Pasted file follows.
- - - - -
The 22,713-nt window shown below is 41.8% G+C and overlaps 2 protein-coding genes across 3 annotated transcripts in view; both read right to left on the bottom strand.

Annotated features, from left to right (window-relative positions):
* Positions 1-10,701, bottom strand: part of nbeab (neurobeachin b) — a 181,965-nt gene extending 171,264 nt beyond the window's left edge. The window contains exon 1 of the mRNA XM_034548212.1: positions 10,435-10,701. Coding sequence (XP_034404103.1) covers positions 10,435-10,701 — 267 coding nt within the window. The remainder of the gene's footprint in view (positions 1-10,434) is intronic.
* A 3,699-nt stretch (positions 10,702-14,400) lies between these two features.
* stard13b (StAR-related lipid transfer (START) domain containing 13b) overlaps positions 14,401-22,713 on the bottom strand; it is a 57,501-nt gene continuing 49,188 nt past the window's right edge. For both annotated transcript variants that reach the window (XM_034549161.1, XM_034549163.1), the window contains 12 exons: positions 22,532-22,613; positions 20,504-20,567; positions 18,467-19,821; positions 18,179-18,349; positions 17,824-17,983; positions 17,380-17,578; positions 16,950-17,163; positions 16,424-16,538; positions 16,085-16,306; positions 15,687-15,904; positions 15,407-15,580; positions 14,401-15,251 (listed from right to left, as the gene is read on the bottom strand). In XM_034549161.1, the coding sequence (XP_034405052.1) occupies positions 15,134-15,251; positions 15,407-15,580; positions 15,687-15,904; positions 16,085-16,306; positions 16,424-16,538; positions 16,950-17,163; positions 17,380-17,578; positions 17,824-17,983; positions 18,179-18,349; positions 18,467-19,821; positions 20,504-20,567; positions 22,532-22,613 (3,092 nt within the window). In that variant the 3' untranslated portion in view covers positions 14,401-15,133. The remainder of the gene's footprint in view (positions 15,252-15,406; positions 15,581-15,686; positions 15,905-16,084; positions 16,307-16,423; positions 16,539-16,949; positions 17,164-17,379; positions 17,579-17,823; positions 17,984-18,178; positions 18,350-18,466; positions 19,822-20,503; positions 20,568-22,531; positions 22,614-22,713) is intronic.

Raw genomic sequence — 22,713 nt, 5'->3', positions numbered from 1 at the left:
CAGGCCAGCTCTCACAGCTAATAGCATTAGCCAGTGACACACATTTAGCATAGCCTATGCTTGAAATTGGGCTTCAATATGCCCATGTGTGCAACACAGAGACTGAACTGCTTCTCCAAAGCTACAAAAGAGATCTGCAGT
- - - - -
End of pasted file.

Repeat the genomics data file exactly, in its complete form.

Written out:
The 22,713-nt window shown below is 41.8% G+C and overlaps 2 protein-coding genes across 3 annotated transcripts in view; both read right to left on the bottom strand.

Annotated features, from left to right (window-relative positions):
* Positions 1-10,701, bottom strand: part of nbeab (neurobeachin b) — a 181,965-nt gene extending 171,264 nt beyond the window's left edge. The window contains exon 1 of the mRNA XM_034548212.1: positions 10,435-10,701. Coding sequence (XP_034404103.1) covers positions 10,435-10,701 — 267 coding nt within the window. The remainder of the gene's footprint in view (positions 1-10,434) is intronic.
* A 3,699-nt stretch (positions 10,702-14,400) lies between these two features.
* stard13b (StAR-related lipid transfer (START) domain containing 13b) overlaps positions 14,401-22,713 on the bottom strand; it is a 57,501-nt gene continuing 49,188 nt past the window's right edge. For both annotated transcript variants that reach the window (XM_034549161.1, XM_034549163.1), the window contains 12 exons: positions 22,532-22,613; positions 20,504-20,567; positions 18,467-19,821; positions 18,179-18,349; positions 17,824-17,983; positions 17,380-17,578; positions 16,950-17,163; positions 16,424-16,538; positions 16,085-16,306; positions 15,687-15,904; positions 15,407-15,580; positions 14,401-15,251 (listed from right to left, as the gene is read on the bottom strand). In XM_034549161.1, the coding sequence (XP_034405052.1) occupies positions 15,134-15,251; positions 15,407-15,580; positions 15,687-15,904; positions 16,085-16,306; positions 16,424-16,538; positions 16,950-17,163; positions 17,380-17,578; positions 17,824-17,983; positions 18,179-18,349; positions 18,467-19,821; positions 20,504-20,567; positions 22,532-22,613 (3,092 nt within the window). In that variant the 3' untranslated portion in view covers positions 14,401-15,133. The remainder of the gene's footprint in view (positions 15,252-15,406; positions 15,581-15,686; positions 15,905-16,084; positions 16,307-16,423; positions 16,539-16,949; positions 17,164-17,379; positions 17,579-17,823; positions 17,984-18,178; positions 18,350-18,466; positions 19,822-20,503; positions 20,568-22,531; positions 22,614-22,713) is intronic.

Raw genomic sequence — 22,713 nt, 5'->3', positions numbered from 1 at the left:
CAGGCCAGCTCTCACAGCTAATAGCATTAGCCAGTGACACACATTTAGCATAGCCTATGCTTGAAATTGGGCTTCAATATGCCCATGTGTGCAACACAGAGACTGAACTGCTTCTCCAAAGCTACAAAAGAGATCTGCAGT